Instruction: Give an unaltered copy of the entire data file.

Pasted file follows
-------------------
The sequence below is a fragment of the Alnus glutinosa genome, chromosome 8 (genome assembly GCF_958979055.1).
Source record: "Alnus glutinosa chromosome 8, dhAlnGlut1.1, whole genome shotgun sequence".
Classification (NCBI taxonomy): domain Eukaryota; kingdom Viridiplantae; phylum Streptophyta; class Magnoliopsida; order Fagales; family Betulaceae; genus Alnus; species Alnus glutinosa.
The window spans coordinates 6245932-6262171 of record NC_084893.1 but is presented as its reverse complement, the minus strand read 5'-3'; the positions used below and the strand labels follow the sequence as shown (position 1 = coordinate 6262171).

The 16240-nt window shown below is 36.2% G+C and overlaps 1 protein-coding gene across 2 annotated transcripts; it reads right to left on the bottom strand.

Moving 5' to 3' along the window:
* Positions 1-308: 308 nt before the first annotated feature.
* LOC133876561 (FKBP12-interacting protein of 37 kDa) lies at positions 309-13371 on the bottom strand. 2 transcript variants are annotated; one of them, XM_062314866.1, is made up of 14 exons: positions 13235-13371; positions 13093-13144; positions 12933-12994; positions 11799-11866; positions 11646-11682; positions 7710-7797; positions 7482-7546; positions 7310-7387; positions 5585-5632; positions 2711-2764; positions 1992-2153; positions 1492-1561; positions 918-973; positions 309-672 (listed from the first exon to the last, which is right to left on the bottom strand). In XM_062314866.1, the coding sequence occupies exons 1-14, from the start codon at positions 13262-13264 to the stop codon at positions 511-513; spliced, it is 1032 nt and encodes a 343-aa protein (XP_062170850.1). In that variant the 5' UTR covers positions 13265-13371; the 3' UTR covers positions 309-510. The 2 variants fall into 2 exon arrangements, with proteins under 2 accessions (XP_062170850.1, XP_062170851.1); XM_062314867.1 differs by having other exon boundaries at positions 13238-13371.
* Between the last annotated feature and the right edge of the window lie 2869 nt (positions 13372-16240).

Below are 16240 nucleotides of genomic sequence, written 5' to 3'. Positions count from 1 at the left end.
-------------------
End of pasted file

The sequence below is a fragment of the Alnus glutinosa genome, chromosome 8 (genome assembly GCF_958979055.1).
Source record: "Alnus glutinosa chromosome 8, dhAlnGlut1.1, whole genome shotgun sequence".
Classification (NCBI taxonomy): domain Eukaryota; kingdom Viridiplantae; phylum Streptophyta; class Magnoliopsida; order Fagales; family Betulaceae; genus Alnus; species Alnus glutinosa.
The window spans coordinates 6245932-6262171 of record NC_084893.1 but is presented as its reverse complement, the minus strand read 5'-3'; the positions used below and the strand labels follow the sequence as shown (position 1 = coordinate 6262171).

The 16240-nt window shown below is 36.2% G+C and overlaps 1 protein-coding gene across 2 annotated transcripts; it reads right to left on the bottom strand.

Moving 5' to 3' along the window:
* Positions 1-308: 308 nt before the first annotated feature.
* LOC133876561 (FKBP12-interacting protein of 37 kDa) lies at positions 309-13371 on the bottom strand. 2 transcript variants are annotated; one of them, XM_062314866.1, is made up of 14 exons: positions 13235-13371; positions 13093-13144; positions 12933-12994; positions 11799-11866; positions 11646-11682; positions 7710-7797; positions 7482-7546; positions 7310-7387; positions 5585-5632; positions 2711-2764; positions 1992-2153; positions 1492-1561; positions 918-973; positions 309-672 (listed from the first exon to the last, which is right to left on the bottom strand). In XM_062314866.1, the coding sequence occupies exons 1-14, from the start codon at positions 13262-13264 to the stop codon at positions 511-513; spliced, it is 1032 nt and encodes a 343-aa protein (XP_062170850.1). In that variant the 5' UTR covers positions 13265-13371; the 3' UTR covers positions 309-510. The 2 variants fall into 2 exon arrangements, with proteins under 2 accessions (XP_062170850.1, XP_062170851.1); XM_062314867.1 differs by having other exon boundaries at positions 13238-13371.
* Between the last annotated feature and the right edge of the window lie 2869 nt (positions 13372-16240).

Below are 16240 nucleotides of genomic sequence, written 5' to 3'. Positions count from 1 at the left end.